"Range-imaging is key to many electronics applications such as hand tracking, facial recognition, localization/mapping for navigation, object detection/ranging for autonomous driving, and many others. However, new technologies are needed to enable accurate range-imaging at wavelengths beyond the visible range, in order to ensure eye safety and for better performance. One approach is to develop better “lock-in” pixels for use in image sensor arrays. Lock-in pixels provide distance information indirectly, using the time-of-flight (TOF) principle. TOF systems determine the distance of an object by shining light on it, reflecting that light to the pixel and noting when it arrives, and calculating the distance light would have traveled in that time. Artilux, Inc. researchers will report the first Ge-on-Si lock-in pixels for indirect TOF measurements for such uses. These Ge-on-Si pixels demonstrated both high sensitivity (quantum efficiency >85% and >46% at 940nm/1550nm wavelengths, respectively) and high resolution (demodulation contrast >0.81 at 300MHz), a significant improvement from their pure Si pixel counterparts. The technology may open new routes to high-performance indirect TOF sensors and imagers, as well as the potential adoption of eye-safe lasers for consumer electronics. The researchers say the lock-in pixels were fabricated using a commercially available foundry technology and hence may be ready for mass production in the near future."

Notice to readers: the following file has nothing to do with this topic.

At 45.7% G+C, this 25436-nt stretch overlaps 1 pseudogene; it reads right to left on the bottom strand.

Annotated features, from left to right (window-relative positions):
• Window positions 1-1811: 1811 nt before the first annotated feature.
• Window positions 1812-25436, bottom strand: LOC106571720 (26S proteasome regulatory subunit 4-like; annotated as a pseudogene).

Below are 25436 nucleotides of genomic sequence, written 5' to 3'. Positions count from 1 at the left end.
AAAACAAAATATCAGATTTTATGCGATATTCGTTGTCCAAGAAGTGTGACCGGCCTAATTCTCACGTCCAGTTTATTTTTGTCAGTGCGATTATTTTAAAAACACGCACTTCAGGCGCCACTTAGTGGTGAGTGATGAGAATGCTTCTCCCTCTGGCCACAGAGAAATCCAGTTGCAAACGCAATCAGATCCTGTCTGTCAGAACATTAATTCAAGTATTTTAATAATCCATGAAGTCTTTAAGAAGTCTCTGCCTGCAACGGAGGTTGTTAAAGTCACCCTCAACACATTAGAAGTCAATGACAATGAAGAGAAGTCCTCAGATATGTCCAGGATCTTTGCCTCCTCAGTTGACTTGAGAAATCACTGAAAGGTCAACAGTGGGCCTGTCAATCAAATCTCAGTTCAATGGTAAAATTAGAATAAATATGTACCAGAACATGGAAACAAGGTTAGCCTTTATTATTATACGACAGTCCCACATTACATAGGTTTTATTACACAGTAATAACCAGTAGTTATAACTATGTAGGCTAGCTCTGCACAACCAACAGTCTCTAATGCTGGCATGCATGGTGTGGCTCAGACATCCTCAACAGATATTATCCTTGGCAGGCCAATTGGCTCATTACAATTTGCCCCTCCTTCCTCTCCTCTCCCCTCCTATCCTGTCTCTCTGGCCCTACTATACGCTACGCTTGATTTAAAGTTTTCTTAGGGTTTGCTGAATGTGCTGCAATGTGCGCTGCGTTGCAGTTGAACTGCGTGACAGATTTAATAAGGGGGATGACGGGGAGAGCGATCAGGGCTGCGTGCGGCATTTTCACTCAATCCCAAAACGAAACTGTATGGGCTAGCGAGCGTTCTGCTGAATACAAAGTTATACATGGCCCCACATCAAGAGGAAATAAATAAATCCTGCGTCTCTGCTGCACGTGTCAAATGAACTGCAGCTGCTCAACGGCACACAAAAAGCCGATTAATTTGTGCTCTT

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Sony Maps its CIS Products

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Sony publishes the maps explaining its image sensor lineups for consumer cameras and industrial applications:

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Tamron 28-75mm f2.8 review so far